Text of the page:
6 Apr 2002 22:49:05 -0500

Related articles |
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Multi-method jm@bourguet.org (Jean-Marc Bourguet) (2002-03-31) |

Re: Multi-method haberg@matematik.su.se (2002-04-06) |

Re: Multi-method vbdis@aol.com (2002-04-06) |

Re: Multi-method joachim_d@gmx.de (Joachim Durchholz) (2002-04-06) |

Re: Multi-method jm@bourguet.org (Jean-Marc Bourguet) (2002-04-07) |

Re: Multi-method jm@bourguet.org (Jean-Marc Bourguet) (2002-04-07) |

Re: Multi-method mailbox@dmitry-kazakov.de (Dmitry A.Kazakov) (2002-04-07) |

Re: Multi-method joachim_d@gmx.de (Joachim Durchholz) (2002-04-07) |

[1 later articles] |

From: | haberg@matematik.su.se (Hans Aberg) |

Newsgroups: | comp.compilers |

Date: | 6 Apr 2002 22:49:05 -0500 |

Organization: | Mathematics |

References: | 02-03-190 |

Keywords: | OOP |

Posted-Date: | 06 Apr 2002 22:49:05 EST |

Jean-Marc Bourguet <jm@bourguet.org> wrote:

*>Is there such a technique allowing to dispatch on the type of several*

*>parameters*

*> - in time proportionnal to the number of dispatching parameter*

*> - in such a way that independant compilation is possible.*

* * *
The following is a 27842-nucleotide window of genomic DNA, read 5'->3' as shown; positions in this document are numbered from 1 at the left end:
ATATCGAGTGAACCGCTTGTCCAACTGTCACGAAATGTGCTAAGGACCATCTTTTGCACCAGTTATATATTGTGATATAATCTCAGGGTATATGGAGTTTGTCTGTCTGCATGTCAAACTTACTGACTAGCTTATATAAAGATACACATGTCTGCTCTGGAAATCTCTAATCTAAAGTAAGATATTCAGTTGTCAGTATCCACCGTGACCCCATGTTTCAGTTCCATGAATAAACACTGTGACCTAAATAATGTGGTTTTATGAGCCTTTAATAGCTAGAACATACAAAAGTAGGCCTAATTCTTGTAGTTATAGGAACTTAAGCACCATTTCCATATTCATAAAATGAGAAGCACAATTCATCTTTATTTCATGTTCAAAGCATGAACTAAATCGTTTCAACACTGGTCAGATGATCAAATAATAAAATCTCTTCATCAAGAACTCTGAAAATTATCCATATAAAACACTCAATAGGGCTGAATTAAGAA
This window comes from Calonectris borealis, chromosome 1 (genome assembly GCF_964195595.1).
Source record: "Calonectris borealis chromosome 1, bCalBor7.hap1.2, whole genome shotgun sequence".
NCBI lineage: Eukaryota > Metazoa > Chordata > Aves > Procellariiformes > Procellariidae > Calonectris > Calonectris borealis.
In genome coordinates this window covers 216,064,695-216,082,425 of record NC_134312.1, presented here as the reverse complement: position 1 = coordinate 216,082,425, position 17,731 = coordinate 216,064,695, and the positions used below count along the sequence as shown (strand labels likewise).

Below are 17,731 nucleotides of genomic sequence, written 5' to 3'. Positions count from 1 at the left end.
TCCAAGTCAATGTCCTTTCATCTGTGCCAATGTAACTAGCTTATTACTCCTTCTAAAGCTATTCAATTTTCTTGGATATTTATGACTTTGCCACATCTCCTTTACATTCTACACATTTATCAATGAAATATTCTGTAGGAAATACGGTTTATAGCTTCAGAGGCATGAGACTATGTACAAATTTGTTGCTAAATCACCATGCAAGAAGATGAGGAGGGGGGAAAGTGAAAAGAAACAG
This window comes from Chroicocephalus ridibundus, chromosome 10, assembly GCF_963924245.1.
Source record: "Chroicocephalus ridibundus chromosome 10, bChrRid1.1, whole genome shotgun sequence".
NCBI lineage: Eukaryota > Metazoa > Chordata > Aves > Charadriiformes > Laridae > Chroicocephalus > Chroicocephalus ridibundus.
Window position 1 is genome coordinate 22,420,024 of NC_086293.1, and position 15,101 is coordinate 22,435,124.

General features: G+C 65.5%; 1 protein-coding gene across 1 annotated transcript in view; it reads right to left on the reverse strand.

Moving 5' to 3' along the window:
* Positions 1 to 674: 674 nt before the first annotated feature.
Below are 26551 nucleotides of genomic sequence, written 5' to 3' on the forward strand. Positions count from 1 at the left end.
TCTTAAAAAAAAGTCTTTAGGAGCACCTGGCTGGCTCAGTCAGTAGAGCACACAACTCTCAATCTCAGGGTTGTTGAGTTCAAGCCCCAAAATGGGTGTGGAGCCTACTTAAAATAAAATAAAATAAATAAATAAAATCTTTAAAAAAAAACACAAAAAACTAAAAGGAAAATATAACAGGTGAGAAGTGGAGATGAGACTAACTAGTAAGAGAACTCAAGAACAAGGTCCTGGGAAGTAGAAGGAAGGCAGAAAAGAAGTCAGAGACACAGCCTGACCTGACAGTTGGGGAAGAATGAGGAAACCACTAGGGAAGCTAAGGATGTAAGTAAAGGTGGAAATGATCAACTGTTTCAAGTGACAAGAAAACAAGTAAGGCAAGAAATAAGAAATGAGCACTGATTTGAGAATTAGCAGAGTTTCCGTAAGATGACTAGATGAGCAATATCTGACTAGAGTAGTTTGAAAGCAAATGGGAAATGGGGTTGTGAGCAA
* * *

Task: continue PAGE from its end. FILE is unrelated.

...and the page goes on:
I use a variation of "double dispatch" in order to create the effect of

runtime objects that can behave like that. (Actually, I first discovered

this technique independently, and found out that it is called double

dispatch. :-) )

Bjarne Stroustrup, "DEC++" has some discussions on multi-methods, sec. 13.8.

Double dispatch means that one first is calling the argument: If a runtime

objects f has a sequence of methods f.i, then an evaluation f(x) takes

place by first calling x.a(f), where x.a is a special "argument" method.

In the runtime model I have, every object has just one input, in effect,

just one variable then, but one can get around that by making use of list

objects for input. Thus, one treats f(x, y) as f([x, y]), or f getting a

reference to the list object [x, y].

As for the complexity, I found that by intelligently splitting up the

action on regular methods f.i and the argument method x.a, one can

actually decrease the number of methods needed quite radically. I have

implemented lambda calculus by use of this technique.

Thus, the problems of high complexity of multi-methods seem to depend on

that one links it to a certain variation of type theory, which pushes

forth a requirement of many methods.

Hans Aberg * Anti-spam: remove "remove." from email address.

* Email: Hans Aberg <remove.haberg@member.ams.org>

* Home Page: <http://www.matematik.su.se/~haberg/>

* AMS member listing: <http://www.ams.org/cml/>

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